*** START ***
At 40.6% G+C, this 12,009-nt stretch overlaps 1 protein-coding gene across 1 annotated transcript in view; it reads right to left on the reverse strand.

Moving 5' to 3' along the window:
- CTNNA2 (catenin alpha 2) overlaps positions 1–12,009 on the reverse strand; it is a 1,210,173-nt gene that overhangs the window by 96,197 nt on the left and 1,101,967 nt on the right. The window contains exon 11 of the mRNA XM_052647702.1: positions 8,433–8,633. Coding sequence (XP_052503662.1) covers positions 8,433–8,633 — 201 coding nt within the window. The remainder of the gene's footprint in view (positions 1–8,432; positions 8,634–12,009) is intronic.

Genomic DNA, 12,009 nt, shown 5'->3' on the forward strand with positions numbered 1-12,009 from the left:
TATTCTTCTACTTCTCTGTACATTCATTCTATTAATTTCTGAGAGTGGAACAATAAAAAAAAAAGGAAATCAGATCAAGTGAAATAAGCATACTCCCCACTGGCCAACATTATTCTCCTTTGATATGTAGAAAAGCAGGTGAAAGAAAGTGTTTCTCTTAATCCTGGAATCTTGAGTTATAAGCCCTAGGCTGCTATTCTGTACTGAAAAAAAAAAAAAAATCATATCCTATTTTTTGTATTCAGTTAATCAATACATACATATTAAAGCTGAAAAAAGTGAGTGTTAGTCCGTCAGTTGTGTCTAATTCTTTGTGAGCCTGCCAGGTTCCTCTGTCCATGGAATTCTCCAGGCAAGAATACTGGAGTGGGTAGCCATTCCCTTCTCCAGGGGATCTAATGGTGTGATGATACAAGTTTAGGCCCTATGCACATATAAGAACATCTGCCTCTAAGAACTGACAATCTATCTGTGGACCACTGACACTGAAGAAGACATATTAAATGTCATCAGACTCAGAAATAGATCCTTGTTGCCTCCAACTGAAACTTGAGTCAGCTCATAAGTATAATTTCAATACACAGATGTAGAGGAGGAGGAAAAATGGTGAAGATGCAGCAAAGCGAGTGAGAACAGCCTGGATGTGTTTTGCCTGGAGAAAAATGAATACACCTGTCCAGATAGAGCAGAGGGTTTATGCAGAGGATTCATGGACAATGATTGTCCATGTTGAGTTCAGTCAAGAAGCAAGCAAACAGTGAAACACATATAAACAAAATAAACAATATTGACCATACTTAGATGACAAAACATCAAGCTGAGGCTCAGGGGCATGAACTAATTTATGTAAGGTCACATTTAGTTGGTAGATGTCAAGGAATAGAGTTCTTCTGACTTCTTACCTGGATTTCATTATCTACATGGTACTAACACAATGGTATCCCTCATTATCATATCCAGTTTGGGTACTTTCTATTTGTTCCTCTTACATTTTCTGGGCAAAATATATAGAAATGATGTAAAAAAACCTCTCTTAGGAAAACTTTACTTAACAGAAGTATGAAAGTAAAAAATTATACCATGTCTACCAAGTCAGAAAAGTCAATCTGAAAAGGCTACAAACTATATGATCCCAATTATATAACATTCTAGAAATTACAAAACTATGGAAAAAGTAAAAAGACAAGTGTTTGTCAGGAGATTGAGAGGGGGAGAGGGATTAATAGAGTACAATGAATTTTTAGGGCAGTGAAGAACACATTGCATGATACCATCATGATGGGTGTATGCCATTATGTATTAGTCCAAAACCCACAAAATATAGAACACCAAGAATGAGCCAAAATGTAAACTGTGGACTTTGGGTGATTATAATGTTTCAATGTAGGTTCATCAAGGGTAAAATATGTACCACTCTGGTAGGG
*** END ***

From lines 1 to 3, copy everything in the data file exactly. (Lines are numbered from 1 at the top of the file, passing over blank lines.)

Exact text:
At 40.6% G+C, this 12,009-nt stretch overlaps 1 protein-coding gene across 1 annotated transcript in view; it reads right to left on the reverse strand.

Moving 5' to 3' along the window:
- CTNNA2 (catenin alpha 2) overlaps positions 1–12,009 on the reverse strand; it is a 1,210,173-nt gene that overhangs the window by 96,197 nt on the left and 1,101,967 nt on the right. The window contains exon 11 of the mRNA XM_052647702.1: positions 8,433–8,633. Coding sequence (XP_052503662.1) covers positions 8,433–8,633 — 201 coding nt within the window. The remainder of the gene's footprint in view (positions 1–8,432; positions 8,634–12,009) is intronic.